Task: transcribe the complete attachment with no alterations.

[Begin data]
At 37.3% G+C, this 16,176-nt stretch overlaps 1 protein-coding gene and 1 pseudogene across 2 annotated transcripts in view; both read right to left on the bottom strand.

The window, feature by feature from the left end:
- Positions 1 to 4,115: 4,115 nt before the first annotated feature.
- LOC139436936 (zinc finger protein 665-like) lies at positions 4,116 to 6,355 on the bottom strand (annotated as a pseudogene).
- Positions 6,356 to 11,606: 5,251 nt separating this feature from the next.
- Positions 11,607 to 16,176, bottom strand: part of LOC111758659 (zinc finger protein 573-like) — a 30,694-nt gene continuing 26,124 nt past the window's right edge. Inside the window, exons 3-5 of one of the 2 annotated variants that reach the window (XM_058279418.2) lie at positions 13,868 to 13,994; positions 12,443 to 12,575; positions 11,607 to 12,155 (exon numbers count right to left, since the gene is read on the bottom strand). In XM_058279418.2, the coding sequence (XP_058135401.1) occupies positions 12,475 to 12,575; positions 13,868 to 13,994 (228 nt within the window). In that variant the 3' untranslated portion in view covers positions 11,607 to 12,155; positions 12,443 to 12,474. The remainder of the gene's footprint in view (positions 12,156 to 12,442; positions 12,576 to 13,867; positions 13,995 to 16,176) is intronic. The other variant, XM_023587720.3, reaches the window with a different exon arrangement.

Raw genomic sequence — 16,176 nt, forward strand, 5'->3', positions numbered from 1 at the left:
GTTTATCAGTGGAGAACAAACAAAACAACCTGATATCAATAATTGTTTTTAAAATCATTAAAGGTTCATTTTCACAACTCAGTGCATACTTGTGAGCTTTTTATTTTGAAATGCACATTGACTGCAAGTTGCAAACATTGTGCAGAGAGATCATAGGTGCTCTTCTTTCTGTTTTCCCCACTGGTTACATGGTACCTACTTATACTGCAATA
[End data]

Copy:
At 37.3% G+C, this 16,176-nt stretch overlaps 1 protein-coding gene and 1 pseudogene across 2 annotated transcripts in view; both read right to left on the bottom strand.

The window, feature by feature from the left end:
- Positions 1 to 4,115: 4,115 nt before the first annotated feature.
- LOC139436936 (zinc finger protein 665-like) lies at positions 4,116 to 6,355 on the bottom strand (annotated as a pseudogene).
- Positions 6,356 to 11,606: 5,251 nt separating this feature from the next.
- Positions 11,607 to 16,176, bottom strand: part of LOC111758659 (zinc finger protein 573-like) — a 30,694-nt gene continuing 26,124 nt past the window's right edge. Inside the window, exons 3-5 of one of the 2 annotated variants that reach the window (XM_058279418.2) lie at positions 13,868 to 13,994; positions 12,443 to 12,575; positions 11,607 to 12,155 (exon numbers count right to left, since the gene is read on the bottom strand). In XM_058279418.2, the coding sequence (XP_058135401.1) occupies positions 12,475 to 12,575; positions 13,868 to 13,994 (228 nt within the window). In that variant the 3' untranslated portion in view covers positions 11,607 to 12,155; positions 12,443 to 12,474. The remainder of the gene's footprint in view (positions 12,156 to 12,442; positions 12,576 to 13,867; positions 13,995 to 16,176) is intronic. The other variant, XM_023587720.3, reaches the window with a different exon arrangement.

Raw genomic sequence — 16,176 nt, forward strand, 5'->3', positions numbered from 1 at the left:
GTTTATCAGTGGAGAACAAACAAAACAACCTGATATCAATAATTGTTTTTAAAATCATTAAAGGTTCATTTTCACAACTCAGTGCATACTTGTGAGCTTTTTATTTTGAAATGCACATTGACTGCAAGTTGCAAACATTGTGCAGAGAGATCATAGGTGCTCTTCTTTCTGTTTTCCCCACTGGTTACATGGTACCTACTTATACTGCAATA